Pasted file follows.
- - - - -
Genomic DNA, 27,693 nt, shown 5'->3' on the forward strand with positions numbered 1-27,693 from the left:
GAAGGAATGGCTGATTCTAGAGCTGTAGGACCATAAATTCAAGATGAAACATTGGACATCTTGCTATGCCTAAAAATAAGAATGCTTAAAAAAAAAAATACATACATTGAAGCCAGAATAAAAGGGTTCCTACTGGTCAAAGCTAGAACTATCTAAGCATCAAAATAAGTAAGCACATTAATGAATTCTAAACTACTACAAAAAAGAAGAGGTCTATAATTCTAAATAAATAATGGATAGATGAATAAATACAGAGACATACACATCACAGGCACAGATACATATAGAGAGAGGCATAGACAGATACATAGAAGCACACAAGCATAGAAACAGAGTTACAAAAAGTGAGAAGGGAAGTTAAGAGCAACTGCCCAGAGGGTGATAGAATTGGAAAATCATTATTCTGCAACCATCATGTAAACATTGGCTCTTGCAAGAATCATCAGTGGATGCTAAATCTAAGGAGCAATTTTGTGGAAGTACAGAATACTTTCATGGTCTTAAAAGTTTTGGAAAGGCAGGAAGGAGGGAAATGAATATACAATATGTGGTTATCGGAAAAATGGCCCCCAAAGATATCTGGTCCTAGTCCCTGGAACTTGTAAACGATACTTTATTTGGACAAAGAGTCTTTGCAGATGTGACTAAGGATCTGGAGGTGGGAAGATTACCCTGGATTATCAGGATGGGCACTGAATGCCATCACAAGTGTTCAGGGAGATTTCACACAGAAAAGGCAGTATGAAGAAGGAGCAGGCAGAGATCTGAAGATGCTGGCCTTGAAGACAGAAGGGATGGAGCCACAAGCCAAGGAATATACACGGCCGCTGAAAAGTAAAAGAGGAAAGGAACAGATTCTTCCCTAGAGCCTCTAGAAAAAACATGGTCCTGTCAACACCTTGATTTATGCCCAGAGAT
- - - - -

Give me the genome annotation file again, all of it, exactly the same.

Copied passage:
Genomic DNA, 27,693 nt, shown 5'->3' on the forward strand with positions numbered 1-27,693 from the left:
GAAGGAATGGCTGATTCTAGAGCTGTAGGACCATAAATTCAAGATGAAACATTGGACATCTTGCTATGCCTAAAAATAAGAATGCTTAAAAAAAAAAATACATACATTGAAGCCAGAATAAAAGGGTTCCTACTGGTCAAAGCTAGAACTATCTAAGCATCAAAATAAGTAAGCACATTAATGAATTCTAAACTACTACAAAAAAGAAGAGGTCTATAATTCTAAATAAATAATGGATAGATGAATAAATACAGAGACATACACATCACAGGCACAGATACATATAGAGAGAGGCATAGACAGATACATAGAAGCACACAAGCATAGAAACAGAGTTACAAAAAGTGAGAAGGGAAGTTAAGAGCAACTGCCCAGAGGGTGATAGAATTGGAAAATCATTATTCTGCAACCATCATGTAAACATTGGCTCTTGCAAGAATCATCAGTGGATGCTAAATCTAAGGAGCAATTTTGTGGAAGTACAGAATACTTTCATGGTCTTAAAAGTTTTGGAAAGGCAGGAAGGAGGGAAATGAATATACAATATGTGGTTATCGGAAAAATGGCCCCCAAAGATATCTGGTCCTAGTCCCTGGAACTTGTAAACGATACTTTATTTGGACAAAGAGTCTTTGCAGATGTGACTAAGGATCTGGAGGTGGGAAGATTACCCTGGATTATCAGGATGGGCACTGAATGCCATCACAAGTGTTCAGGGAGATTTCACACAGAAAAGGCAGTATGAAGAAGGAGCAGGCAGAGATCTGAAGATGCTGGCCTTGAAGACAGAAGGGATGGAGCCACAAGCCAAGGAATATACACGGCCGCTGAAAAGTAAAAGAGGAAAGGAACAGATTCTTCCCTAGAGCCTCTAGAAAAAACATGGTCCTGTCAACACCTTGATTTATGCCCAGAGAT